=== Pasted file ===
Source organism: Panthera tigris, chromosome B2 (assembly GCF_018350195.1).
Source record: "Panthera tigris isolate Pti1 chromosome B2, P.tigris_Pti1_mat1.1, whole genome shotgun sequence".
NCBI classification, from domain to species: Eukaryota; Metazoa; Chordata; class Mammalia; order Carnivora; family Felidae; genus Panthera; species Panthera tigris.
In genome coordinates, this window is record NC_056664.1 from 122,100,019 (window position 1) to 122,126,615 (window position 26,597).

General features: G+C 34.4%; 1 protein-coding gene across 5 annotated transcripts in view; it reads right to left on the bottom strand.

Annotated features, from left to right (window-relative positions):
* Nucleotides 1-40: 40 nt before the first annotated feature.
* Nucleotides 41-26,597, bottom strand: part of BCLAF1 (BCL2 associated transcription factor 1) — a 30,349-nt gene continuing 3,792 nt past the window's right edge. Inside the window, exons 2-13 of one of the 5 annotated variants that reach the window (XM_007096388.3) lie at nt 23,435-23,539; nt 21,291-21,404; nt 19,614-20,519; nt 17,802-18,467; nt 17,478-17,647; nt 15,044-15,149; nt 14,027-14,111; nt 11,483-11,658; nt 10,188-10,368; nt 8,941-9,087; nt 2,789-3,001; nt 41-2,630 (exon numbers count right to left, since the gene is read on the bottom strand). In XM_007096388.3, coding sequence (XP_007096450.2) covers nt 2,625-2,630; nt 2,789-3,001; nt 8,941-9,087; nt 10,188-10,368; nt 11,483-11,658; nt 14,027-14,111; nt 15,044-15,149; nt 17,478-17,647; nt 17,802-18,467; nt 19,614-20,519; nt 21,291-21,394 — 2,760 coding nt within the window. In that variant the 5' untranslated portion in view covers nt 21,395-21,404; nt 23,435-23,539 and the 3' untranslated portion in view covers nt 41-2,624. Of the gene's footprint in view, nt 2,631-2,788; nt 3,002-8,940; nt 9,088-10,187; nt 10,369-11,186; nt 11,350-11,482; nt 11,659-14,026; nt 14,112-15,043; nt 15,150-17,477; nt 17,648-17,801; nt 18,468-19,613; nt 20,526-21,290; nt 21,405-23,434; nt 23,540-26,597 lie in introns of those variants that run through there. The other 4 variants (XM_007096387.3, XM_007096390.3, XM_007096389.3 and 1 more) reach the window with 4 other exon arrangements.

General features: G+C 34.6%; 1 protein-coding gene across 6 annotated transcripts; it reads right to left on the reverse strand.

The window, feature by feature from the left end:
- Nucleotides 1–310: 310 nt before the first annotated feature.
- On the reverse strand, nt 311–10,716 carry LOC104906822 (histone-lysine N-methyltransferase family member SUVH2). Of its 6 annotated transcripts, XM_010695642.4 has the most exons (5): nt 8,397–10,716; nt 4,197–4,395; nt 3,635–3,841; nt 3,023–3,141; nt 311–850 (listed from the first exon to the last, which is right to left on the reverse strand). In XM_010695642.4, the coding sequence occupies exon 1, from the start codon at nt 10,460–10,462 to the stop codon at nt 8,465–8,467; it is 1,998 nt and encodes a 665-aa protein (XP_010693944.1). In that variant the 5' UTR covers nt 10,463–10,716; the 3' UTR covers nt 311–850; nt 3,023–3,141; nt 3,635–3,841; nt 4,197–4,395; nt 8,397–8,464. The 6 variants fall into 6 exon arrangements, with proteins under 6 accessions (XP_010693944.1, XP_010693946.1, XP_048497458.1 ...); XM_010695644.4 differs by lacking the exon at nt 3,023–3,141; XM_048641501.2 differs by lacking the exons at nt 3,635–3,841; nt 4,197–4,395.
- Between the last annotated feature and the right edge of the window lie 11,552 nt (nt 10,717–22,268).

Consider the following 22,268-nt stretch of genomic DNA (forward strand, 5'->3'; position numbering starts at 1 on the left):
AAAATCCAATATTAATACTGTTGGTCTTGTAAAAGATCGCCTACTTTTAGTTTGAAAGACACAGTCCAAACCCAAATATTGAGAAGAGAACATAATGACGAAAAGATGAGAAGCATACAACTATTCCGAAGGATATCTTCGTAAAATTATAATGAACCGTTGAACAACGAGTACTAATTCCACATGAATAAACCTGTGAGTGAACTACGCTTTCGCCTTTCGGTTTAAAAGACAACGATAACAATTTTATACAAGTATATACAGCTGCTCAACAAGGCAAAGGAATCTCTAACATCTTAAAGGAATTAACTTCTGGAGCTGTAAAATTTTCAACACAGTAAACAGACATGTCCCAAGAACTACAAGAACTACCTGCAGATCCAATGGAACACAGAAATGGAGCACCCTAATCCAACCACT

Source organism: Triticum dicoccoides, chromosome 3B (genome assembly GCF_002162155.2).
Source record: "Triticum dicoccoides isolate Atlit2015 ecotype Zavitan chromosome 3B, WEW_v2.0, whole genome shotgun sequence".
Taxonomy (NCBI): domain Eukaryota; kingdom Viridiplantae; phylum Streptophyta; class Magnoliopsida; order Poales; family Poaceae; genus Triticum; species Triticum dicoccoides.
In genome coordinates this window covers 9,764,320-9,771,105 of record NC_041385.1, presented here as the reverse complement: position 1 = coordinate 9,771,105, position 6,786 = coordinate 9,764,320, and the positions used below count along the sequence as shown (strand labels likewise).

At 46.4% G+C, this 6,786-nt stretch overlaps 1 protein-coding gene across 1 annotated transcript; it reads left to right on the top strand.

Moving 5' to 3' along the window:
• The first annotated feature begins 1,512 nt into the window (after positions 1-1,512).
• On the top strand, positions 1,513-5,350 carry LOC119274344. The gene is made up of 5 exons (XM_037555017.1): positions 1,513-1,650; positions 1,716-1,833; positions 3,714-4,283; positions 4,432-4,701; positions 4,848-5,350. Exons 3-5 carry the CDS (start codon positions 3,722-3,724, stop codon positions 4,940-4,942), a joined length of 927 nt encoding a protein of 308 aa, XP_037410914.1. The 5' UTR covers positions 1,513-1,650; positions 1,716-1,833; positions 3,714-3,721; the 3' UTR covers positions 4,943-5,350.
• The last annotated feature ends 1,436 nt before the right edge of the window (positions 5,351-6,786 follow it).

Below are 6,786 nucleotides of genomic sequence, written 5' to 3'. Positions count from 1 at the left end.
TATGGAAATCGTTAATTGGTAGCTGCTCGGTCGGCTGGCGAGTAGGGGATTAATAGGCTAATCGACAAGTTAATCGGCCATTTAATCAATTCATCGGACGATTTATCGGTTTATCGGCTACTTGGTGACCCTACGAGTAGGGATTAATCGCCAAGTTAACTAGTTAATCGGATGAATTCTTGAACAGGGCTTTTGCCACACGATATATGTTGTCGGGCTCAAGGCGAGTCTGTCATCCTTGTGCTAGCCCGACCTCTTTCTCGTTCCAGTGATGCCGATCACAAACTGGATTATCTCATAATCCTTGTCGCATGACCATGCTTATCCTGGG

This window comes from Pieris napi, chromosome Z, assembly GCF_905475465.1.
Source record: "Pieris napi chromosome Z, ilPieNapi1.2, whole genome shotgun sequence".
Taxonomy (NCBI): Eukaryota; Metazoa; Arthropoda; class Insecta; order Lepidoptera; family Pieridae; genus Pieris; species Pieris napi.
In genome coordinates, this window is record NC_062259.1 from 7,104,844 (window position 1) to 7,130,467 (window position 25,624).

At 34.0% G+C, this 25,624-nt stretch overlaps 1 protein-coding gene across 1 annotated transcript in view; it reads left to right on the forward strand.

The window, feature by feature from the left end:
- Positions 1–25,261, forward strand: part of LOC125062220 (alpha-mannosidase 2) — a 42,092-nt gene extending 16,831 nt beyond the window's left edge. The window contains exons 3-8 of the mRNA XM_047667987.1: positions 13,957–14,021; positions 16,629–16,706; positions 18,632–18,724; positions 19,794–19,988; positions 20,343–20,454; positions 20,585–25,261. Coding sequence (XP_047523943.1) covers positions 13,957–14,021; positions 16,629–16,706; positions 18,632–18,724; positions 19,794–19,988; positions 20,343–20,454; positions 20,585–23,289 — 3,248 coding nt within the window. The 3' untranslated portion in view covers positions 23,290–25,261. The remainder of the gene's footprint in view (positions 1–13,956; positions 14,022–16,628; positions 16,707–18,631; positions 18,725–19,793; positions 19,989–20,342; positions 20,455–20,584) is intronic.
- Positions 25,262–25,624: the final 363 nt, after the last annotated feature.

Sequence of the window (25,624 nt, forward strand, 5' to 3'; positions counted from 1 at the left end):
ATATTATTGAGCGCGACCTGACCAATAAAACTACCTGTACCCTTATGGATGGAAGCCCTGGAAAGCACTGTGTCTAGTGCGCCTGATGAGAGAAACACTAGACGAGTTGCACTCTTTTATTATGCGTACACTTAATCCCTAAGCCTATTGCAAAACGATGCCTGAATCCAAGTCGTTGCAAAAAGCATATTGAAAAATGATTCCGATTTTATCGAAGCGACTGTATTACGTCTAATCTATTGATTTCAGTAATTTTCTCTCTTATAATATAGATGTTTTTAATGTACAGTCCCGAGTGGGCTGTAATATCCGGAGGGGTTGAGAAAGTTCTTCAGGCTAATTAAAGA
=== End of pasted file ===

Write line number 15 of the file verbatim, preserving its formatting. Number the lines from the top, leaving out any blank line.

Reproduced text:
AAAATCCAATATTAATACTGTTGGTCTTGTAAAAGATCGCCTACTTTTAGTTTGAAAGACACAGTCCAAACCCAAATATTGAGAAGAGAACATAATGACGAAAAGATGAGAAGCATACAACTATTCCGAAGGATATCTTCGTAAAATTATAATGAACCGTTGAACAACGAGTACTAATTCCACATGAATAAACCTGTGAGTGAACTACGCTTTCGCCTTTCGGTTTAAAAGACAACGATAACAATTTTATACAAGTATATACAGCTGCTCAACAAGGCAAAGGAATCTCTAACATCTTAAAGGAATTAACTTCTGGAGCTGTAAAATTTTCAACACAGTAAACAGACATGTCCCAAGAACTACAAGAACTACCTGCAGATCCAATGGAACACAGAAATGGAGCACCCTAATCCAACCACT